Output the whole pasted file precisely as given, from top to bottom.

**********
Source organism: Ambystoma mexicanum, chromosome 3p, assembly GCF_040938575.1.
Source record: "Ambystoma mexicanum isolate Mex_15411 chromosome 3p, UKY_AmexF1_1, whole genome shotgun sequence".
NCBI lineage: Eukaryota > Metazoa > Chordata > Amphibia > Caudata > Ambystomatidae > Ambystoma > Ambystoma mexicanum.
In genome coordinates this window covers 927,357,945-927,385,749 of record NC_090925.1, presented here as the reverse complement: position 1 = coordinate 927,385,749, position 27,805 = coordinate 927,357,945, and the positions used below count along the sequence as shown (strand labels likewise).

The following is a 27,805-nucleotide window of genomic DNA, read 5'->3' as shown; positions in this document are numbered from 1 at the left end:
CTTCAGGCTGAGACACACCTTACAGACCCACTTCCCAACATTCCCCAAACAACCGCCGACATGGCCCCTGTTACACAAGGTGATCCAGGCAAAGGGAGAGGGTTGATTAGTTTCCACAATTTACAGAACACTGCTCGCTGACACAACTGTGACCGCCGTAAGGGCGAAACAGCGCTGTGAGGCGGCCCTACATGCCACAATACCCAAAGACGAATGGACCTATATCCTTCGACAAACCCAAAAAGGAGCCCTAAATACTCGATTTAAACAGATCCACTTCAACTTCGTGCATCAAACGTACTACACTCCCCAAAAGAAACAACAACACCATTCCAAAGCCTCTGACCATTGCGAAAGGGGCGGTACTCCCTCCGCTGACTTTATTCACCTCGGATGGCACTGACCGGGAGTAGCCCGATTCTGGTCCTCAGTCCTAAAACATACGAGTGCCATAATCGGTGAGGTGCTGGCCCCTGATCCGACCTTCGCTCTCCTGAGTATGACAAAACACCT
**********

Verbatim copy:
Source organism: Ambystoma mexicanum, chromosome 3p, assembly GCF_040938575.1.
Source record: "Ambystoma mexicanum isolate Mex_15411 chromosome 3p, UKY_AmexF1_1, whole genome shotgun sequence".
NCBI lineage: Eukaryota > Metazoa > Chordata > Amphibia > Caudata > Ambystomatidae > Ambystoma > Ambystoma mexicanum.
In genome coordinates this window covers 927,357,945-927,385,749 of record NC_090925.1, presented here as the reverse complement: position 1 = coordinate 927,385,749, position 27,805 = coordinate 927,357,945, and the positions used below count along the sequence as shown (strand labels likewise).

The following is a 27,805-nucleotide window of genomic DNA, read 5'->3' as shown; positions in this document are numbered from 1 at the left end:
CTTCAGGCTGAGACACACCTTACAGACCCACTTCCCAACATTCCCCAAACAACCGCCGACATGGCCCCTGTTACACAAGGTGATCCAGGCAAAGGGAGAGGGTTGATTAGTTTCCACAATTTACAGAACACTGCTCGCTGACACAACTGTGACCGCCGTAAGGGCGAAACAGCGCTGTGAGGCGGCCCTACATGCCACAATACCCAAAGACGAATGGACCTATATCCTTCGACAAACCCAAAAAGGAGCCCTAAATACTCGATTTAAACAGATCCACTTCAACTTCGTGCATCAAACGTACTACACTCCCCAAAAGAAACAACAACACCATTCCAAAGCCTCTGACCATTGCGAAAGGGGCGGTACTCCCTCCGCTGACTTTATTCACCTCGGATGGCACTGACCGGGAGTAGCCCGATTCTGGTCCTCAGTCCTAAAACATACGAGTGCCATAATCGGTGAGGTGCTGGCCCCTGATCCGACCTTCGCTCTCCTGAGTATGACAAAACACCT